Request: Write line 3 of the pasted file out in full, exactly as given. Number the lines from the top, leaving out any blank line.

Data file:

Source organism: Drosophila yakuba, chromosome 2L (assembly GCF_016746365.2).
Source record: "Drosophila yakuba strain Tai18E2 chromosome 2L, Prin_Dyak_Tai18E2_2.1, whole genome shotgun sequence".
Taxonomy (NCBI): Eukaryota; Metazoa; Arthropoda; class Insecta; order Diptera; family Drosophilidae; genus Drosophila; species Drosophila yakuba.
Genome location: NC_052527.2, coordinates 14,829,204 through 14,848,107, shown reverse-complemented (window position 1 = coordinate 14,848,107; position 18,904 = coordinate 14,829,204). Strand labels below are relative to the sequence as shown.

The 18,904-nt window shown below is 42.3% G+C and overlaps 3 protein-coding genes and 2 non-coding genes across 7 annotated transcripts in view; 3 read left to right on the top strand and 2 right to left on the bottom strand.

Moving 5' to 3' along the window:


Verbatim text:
Taxonomy (NCBI): Eukaryota; Metazoa; Arthropoda; class Insecta; order Diptera; family Drosophilidae; genus Drosophila; species Drosophila yakuba.